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Overexcitability. Is it a Thing?

By Dr. Patty Williams on November 12, 2018

BISN founder and president Dr. Patty Williams is a trauma therapist who specializes in EMDR, ND-Affirmative DBT, and IFS modalities. Through Bright Insight Support Network, she works to counsel, coach, and advocate for gifted, twice-exceptional, and neurodivergent persons, along with other marginalized populations.

Overexcitability. Is It A Thing?

Kazimierz Dabrowski (1902-1980), a Polish psychologist, identified five innate intensities or "overexcitabilities" (OEs) that are often displayed by gifted children. These intensities include psychomotor, sensual, emotional, intellectual, and imaginational types. And while one of these OEs may be dominant, they are often combined to form a perfect picture (or storm) of what makes gifted children so unique.

It was identified recently, at Bright Insight’s November 2018 BITT, that these labels can be misleading. Intellectual overexcitability, however, while sometimes strange (the kid who knows the scientific name for every type of meteorite), can be more socially acceptable.

Many do not like the label of overexcitability or even intensity, because of the attached negative connotation.

When a child breaks down in tears because she cannot get a hair bow strait above her ponytail (emotional and sensual OE), saying this is due to an overexcitability may cause us to also say she is overly sensitive or a picky perfectionist.

When a young man will not stop tapping his foot in class and makes airplane noises (psychomotor and imaginational OEs), saying this is due to overexcitability may cause us to also say he is hyperactive, distracting, and lacks self-control.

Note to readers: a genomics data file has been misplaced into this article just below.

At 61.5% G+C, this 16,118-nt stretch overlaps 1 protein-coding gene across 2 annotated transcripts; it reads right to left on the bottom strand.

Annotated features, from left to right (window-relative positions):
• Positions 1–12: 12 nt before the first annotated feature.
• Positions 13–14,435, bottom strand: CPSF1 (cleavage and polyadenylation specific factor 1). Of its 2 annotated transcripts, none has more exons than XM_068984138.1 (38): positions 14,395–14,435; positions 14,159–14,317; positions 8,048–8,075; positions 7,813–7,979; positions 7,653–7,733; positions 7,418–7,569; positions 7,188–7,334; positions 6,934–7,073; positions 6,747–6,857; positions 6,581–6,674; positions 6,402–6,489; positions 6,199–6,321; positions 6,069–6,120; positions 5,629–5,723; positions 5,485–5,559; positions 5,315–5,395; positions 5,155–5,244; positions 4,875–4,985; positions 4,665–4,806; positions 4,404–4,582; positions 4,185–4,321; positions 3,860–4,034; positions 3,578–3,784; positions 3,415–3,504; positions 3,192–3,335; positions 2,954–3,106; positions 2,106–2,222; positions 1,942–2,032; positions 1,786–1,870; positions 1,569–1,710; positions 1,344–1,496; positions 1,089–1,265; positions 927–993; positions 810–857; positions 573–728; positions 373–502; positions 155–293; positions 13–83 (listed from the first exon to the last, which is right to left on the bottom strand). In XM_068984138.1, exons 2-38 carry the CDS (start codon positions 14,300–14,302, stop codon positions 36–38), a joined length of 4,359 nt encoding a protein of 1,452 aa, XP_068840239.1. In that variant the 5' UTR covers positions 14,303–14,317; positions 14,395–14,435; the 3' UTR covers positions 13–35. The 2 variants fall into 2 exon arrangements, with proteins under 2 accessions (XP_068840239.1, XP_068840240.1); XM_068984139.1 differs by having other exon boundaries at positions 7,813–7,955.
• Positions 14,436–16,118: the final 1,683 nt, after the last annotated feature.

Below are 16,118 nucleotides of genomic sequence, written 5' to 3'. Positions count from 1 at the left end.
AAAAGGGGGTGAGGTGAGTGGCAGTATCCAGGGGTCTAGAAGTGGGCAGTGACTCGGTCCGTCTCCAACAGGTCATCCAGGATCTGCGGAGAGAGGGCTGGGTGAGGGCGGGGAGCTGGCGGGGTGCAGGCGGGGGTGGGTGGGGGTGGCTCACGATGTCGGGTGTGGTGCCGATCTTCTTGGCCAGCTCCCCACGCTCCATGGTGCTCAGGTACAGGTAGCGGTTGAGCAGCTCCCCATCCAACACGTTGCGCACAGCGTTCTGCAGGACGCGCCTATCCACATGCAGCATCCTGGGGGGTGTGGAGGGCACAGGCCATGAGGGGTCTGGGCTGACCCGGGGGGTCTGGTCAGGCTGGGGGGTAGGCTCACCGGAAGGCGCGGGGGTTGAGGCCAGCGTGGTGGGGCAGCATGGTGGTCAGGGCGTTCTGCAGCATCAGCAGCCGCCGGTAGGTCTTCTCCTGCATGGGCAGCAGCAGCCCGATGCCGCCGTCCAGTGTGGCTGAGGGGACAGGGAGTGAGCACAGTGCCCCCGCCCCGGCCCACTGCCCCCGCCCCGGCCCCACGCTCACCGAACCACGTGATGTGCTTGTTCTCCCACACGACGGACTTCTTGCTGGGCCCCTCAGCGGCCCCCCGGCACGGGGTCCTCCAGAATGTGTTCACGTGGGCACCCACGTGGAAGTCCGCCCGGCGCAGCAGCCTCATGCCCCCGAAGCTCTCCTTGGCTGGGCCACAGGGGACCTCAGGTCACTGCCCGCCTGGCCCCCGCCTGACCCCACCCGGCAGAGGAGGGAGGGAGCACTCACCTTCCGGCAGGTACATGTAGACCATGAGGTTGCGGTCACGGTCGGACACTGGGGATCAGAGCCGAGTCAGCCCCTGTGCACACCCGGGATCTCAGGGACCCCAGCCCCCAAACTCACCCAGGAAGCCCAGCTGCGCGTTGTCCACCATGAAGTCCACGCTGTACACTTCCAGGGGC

Even titling these as super-sensitivities or intensities can be misleading, as it suggests these children are overly sensitive or intense. Granted, gifted individuals may be just that, but how does the world interpret this?

Maybe it is time to reframe. Maybe not.

Instead of overexcitability, should we call it elevated ability or even intrinsic asynchronicity, as suggested by Maggie Pinney?

What if that little girl with the bow had an elevated ability to sense a lack of balance and a profound aesthetic awareness that causes her to struggle with frustration tolerance?

What if that young man was using his intrinsic pull toward movement, vocalization, and interest in airplanes to calm anxiety and focus, in place of otherwise absent skills?

I would say these children are in need of support and compassion, just like any human being.

What are your thoughts? Is it time to reframe OEs? Do you have a more positive reframe? Or do we simply need to accept that "over" or more is not bad?


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